Handling the salary question is probably one of the biggest hurdles people face during an interview. We all know the question is coming and often freeze at the mention of it, like a deer in the headlights. It is best to defer answering the question, but often we get caught off guard or are simply too nervous to handle the question appropriately.
First, it is important to understand why deferring this discussion until after an offer is made is critical. Before an offer is made, you have no negotiation power. “Hiring is a lot like shopping”, according to Master Career Coach, Susan Whitcomb. You want the employer to make the mental switch from shopper to buyer before you start negotiating salary. At this point, the company will be much more willing to spend a bit more to bring you on board. Besides, spending a little more is preferable to starting the interview process all over again.
How to deflect the salary discussion
If the recruiter initiates a discussion about salary there are some tactics you can use to deflect the topic without sounding rude or stand offish. The following responses will help. Remember too, how you say it is just as important as what you say. Be polite.
‘Salary is important but it is not my first consideration. I am more interested in finding the right position, where I can make a solid contribution. I’m very interested in what you’ve told me so far; can we continue that discussion?’
‘I am sure your company pays competitive salaries. Can you tell me what the range is for this position?’
‘To tell the truth, I don’t have enough information about this position yet to be able to determine a meaningful salary. Can you tell me more about the scope of the position and your performance expectations?’
‘Are you offering me the position?’ Assuming the answer is no…’ Well, I think we should defer the discussion of salary until we both determine I’m the right person for the job.’
‘I can assure you that if we both feel I am the right person for the job, salary will not be an issue. My research tells me that your company pays competitive salaries, and all I expect is to be treated fairly and rewarded for my contributions.’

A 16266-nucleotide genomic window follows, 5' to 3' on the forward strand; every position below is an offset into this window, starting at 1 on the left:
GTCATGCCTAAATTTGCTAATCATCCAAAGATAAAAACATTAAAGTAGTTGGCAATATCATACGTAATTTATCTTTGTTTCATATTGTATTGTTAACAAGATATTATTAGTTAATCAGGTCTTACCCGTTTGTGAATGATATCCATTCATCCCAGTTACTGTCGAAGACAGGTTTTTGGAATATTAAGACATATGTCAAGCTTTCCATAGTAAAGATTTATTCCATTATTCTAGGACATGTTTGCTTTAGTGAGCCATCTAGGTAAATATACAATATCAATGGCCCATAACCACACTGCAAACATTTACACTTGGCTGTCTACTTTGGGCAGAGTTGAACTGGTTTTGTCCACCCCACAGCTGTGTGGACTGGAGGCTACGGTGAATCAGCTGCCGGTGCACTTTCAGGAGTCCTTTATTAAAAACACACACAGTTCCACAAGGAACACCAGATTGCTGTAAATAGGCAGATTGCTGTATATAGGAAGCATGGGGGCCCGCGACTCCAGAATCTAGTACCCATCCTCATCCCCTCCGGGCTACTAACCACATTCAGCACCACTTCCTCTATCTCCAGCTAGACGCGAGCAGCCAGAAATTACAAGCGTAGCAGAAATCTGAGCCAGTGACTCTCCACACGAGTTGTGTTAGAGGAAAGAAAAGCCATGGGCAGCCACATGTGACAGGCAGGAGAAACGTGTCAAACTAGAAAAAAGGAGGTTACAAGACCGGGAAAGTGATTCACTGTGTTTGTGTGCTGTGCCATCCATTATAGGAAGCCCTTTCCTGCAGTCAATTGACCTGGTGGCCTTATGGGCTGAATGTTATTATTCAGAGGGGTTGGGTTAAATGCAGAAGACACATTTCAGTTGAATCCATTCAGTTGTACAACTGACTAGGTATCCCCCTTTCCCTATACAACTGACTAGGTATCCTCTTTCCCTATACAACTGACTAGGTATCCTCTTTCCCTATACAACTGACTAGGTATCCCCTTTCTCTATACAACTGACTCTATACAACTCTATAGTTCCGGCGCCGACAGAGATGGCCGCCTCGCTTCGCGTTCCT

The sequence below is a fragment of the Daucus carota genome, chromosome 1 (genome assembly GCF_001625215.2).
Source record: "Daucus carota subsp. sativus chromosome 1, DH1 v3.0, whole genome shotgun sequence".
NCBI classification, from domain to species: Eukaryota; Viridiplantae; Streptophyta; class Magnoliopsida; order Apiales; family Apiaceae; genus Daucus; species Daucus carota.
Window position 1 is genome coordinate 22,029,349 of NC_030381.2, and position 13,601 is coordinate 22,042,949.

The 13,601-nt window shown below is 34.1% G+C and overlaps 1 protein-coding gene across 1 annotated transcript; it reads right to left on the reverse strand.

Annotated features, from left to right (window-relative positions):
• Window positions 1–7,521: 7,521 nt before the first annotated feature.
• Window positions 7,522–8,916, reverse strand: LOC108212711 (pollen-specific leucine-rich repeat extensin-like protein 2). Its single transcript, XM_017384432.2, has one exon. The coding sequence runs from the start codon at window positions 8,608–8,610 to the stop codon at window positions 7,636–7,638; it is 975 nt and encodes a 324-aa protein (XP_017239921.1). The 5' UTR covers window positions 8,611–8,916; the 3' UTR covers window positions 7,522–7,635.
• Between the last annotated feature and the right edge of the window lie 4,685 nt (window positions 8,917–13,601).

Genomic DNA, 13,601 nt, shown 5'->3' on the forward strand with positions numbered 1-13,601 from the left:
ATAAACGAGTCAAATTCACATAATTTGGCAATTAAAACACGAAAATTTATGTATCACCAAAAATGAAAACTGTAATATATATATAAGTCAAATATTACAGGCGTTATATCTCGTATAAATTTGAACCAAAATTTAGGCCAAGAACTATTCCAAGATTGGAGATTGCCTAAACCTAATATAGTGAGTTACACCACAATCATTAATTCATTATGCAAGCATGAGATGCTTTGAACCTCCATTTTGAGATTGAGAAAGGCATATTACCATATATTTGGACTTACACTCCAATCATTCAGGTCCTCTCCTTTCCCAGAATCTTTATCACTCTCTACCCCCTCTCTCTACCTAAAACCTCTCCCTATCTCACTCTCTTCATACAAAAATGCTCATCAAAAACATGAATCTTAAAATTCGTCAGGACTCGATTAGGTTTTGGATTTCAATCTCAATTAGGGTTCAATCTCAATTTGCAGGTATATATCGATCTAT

What are your salary requirements?
If you get hit with this question make sure your answer addresses ‘salary ranges’, not hard numbers. That way you avoid coming in too high or too low and risking the possibility of eliminating yourself. Consider the following responses.
‘I understand the fair market value for this position is in the 70 – 85K range. Is that what you expect for this position?’
‘I’ve always been paid competitively based on my contributions to the company. Most recently I’ve earned in the low 70’s and I would expect a 15 to 20% increase for this challenging role.’
‘Based on the value I can offer and meeting the challenges we’ve discussed, compensation in the 130 – 160 range seems appropriate.’
‘My research tells me that your company pays 40K – 45K for this level. I am comfortable with this range.’
What is your current salary?
Hiring managers and HR frequently use an applicant’s current or most recent salary (if they know it) as a basis for an offer. It is not in your best interest to divulge this information for several reasons. First, if you haven’t received a merit increase in 3 years your current salary could be well below market. Second, if you have worked in a different industry, your salary may not be reflective of the actual value you bring to the new role. Think retail vs high tech. In this case you could respond, ‘My prior industry was different and paid significantly less than your industry; though I know my skills will easily transfer to this position.’ Finally, perhaps a large part of your prior compensation included stock with a low base salary. In this case you could respond by saying, ‘My prior compensation was significantly focused on equity and stock and less on base salary.’
If you focus on what is really most important during the interview, i.e. communicating your value and whether you are a good fit for the position and company, you will stand a much better chance of negotiating your best offer. Follow us on Twitter and Facebook.